The world has a carbon dioxide problem. And while there are lots of ideas on how to curtail the nearly 40 billion tons of the gas that humanity spews into the atmosphere annually, one has just gotten a boost: burying it.
Since 2012, Reykjavík Energy’s CarbFix project in Iceland has been injecting carbon dioxide underground in a way that converts it into rock so that it can’t escape. This kind of carbon sequestration has been tried before, but as researchers working on the project report today in the journal Science, the process of mineralizing the carbon dioxide happens far more quickly than expected, confirming previous reports and brightening the prospects for scaling up this technology.
Iceland’s volcanic landscape is replete with basalt. Injecting carbon dioxide and water deep underground allows the mixture to react with calcium, magnesium, and iron in the basalt, turning it into carbonate minerals like limestone.
Conventional methods for storing carbon dioxide underground pressurize and heat it to form a supercritical fluid, giving it the properties of both a liquid and a gas. While making the carbon dioxide easier to inject into the ground—usually in an old oil or gas reservoir—this carries a higher risk that it could escape back into the atmosphere through cracks in the rock.
CarbFix takes carbon dioxide from the Hellisheidi geothermal power plant, the largest in the world, which uses volcanically heated water to power turbines. The process produces 40,000 tons of carbon dioxide a year, as well as hydrogen sulfide, both of which are naturally present in the water.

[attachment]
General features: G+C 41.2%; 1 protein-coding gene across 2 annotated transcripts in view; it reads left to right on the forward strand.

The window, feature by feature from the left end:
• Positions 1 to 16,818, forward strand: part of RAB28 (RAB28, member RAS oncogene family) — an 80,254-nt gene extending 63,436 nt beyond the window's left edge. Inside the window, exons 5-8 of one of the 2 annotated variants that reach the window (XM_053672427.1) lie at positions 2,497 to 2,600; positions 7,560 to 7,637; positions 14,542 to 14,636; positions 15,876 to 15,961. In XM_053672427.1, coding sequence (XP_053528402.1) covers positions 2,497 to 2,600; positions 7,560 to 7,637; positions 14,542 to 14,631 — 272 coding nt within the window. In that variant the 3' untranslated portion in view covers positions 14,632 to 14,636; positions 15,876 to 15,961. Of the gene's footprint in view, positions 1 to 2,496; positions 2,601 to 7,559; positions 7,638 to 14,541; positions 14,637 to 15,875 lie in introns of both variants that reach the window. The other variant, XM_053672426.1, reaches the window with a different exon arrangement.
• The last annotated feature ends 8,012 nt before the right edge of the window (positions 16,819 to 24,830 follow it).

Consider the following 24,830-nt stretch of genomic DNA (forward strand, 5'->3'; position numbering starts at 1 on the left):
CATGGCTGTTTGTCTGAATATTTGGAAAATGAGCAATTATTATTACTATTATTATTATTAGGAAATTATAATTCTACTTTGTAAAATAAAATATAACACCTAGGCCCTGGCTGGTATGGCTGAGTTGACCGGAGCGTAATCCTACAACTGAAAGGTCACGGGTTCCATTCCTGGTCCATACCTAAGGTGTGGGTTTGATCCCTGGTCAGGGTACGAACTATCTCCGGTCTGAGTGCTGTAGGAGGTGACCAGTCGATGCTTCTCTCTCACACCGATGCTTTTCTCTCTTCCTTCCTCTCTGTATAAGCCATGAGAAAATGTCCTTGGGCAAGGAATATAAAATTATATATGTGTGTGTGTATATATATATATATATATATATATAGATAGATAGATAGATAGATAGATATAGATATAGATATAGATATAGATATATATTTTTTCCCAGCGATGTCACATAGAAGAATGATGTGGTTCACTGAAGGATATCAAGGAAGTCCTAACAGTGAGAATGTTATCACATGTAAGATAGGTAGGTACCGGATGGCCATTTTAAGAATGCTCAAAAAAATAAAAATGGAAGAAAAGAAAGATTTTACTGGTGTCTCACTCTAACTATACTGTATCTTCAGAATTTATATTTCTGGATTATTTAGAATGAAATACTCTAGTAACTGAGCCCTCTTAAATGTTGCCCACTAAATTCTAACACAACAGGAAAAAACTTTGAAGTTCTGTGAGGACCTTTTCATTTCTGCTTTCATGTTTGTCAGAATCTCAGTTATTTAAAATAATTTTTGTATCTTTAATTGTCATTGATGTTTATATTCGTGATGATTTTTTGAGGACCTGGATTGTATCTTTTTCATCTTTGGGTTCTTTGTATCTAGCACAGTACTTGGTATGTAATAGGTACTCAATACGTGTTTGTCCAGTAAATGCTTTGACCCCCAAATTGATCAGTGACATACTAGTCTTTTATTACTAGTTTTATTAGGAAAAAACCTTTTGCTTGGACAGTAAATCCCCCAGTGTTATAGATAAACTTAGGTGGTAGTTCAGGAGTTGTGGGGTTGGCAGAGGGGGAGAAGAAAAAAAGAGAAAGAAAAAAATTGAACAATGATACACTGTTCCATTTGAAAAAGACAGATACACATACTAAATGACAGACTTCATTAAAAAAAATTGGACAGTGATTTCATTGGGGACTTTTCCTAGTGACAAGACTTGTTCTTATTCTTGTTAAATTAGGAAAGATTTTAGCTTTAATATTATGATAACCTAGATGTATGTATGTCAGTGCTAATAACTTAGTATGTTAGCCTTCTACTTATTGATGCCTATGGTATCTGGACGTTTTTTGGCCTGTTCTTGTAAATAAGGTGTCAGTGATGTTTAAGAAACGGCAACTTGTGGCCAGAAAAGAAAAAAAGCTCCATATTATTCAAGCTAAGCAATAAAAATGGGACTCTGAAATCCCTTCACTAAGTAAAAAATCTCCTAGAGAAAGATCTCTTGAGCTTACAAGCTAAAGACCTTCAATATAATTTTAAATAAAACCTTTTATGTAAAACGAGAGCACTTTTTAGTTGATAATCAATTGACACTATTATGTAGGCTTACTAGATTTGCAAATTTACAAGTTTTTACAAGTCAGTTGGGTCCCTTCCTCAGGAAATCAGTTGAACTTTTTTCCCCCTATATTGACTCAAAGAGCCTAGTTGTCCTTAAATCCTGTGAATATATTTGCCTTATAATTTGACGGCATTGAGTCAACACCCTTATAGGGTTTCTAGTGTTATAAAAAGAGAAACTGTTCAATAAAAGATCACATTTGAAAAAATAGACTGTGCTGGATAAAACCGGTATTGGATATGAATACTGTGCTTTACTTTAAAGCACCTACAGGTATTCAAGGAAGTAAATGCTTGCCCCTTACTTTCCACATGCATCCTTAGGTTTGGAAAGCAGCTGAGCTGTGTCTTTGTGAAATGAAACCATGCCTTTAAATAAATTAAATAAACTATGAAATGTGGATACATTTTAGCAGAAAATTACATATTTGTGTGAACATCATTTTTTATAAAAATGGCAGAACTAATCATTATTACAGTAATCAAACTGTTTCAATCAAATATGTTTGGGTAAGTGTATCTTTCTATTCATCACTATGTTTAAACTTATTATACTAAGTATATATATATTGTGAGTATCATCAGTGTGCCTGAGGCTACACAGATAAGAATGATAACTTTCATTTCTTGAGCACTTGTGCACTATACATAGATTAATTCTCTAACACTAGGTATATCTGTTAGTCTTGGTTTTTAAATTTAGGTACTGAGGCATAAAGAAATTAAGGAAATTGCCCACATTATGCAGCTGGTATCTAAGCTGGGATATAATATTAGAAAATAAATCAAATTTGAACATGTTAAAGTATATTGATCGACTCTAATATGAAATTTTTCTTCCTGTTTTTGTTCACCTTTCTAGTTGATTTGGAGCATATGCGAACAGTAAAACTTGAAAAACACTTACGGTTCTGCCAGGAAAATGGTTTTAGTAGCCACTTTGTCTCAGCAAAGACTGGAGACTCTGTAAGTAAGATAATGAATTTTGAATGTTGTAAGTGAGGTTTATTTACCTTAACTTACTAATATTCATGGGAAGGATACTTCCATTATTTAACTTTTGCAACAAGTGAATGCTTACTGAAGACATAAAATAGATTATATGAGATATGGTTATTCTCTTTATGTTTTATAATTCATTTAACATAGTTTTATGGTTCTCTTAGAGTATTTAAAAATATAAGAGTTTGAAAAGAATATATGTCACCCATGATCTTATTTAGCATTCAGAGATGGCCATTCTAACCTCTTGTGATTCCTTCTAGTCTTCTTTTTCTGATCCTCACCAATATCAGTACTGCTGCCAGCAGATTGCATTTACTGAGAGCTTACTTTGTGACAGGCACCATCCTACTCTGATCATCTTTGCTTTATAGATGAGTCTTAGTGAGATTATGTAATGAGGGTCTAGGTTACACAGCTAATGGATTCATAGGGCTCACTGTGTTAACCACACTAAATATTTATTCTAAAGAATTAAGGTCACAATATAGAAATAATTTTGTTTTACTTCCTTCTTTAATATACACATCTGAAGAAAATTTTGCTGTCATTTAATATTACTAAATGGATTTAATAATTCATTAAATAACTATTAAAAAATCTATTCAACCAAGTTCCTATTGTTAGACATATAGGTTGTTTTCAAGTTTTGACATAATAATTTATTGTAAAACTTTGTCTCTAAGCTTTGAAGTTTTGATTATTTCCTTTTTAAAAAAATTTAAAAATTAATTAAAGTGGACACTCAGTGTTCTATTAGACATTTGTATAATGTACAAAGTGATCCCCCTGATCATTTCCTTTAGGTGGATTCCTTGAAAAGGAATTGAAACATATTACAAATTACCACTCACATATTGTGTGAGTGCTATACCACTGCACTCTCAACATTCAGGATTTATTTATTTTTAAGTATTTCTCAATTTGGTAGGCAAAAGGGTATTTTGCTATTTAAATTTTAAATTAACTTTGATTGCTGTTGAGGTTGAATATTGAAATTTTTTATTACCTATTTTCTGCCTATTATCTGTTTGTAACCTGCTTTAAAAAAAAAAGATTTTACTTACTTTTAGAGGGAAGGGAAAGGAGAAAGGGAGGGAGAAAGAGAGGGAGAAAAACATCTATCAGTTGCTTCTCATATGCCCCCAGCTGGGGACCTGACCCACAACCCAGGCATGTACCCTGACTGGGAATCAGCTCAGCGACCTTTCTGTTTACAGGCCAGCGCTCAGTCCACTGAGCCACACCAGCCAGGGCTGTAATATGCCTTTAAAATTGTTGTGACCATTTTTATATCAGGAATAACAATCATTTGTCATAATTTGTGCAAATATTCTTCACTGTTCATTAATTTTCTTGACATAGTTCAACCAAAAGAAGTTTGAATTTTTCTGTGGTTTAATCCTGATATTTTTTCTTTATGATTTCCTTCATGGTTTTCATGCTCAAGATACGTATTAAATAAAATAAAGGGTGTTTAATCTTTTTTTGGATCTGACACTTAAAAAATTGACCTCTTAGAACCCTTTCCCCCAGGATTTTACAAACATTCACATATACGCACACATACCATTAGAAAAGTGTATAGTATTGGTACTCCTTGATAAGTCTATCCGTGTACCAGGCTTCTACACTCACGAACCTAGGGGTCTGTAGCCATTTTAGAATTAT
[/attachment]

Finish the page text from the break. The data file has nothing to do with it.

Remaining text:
The new study shows that more than 95 percent of the injected material turned to rock in less than two years. “No one actually expected it to be this quick,” says Edda Aradóttir, CarbFix’s project manager. The project is already storing 5,000 tons underground per year, making it the largest of its kind. New equipment being installed this summer aims to double the rate of storage.
Aradóttir says CarbFix spends $30 per ton to capture and inject the carbon dioxide, versus $65 to $100 per ton for the conventional method. A lot of that savings comes from not having to purify the carbon dioxide; it and the hydrogen sulfide are simply mixed with additional water and injected underground.
The project has received some criticism for its heavy water usage—25 tons of water per ton of carbon dioxide—but Aradóttir says that shouldn’t be an issue, as using saltwater is fine. And since basaltic rock is found on 10 percent of continental land and all across the ocean floor, there is more than enough room for this technology to expand.
Bradford Hager, a professor of earth sciences at MIT who was not involved in the study, says this method is a better alternative to supercritical fluids, but the scale of this demonstration is tiny. He also says the study worked so well because the basalts in Iceland are highly weathered. Other basalts may not mineralize carbon dioxide as rapidly. “I am encouraged that it can work, but it is an overstatement to say it could be used across the ocean floors,” he says.
Juerg Matter at the University of Southampton in the U.K. led the research effort. He says that the project could feasibly be scaled up, but that’s not really up to scientists. Lower costs aren’t necessarily enough to spur energy companies to adopt carbon capture and storage technologies unless there is an additional economic incentive in place, like a carbon tax. Matter says that framework is missing. “Policy makers need to come up with a global incentive, because one country is not going to solve this on their own,” he says.
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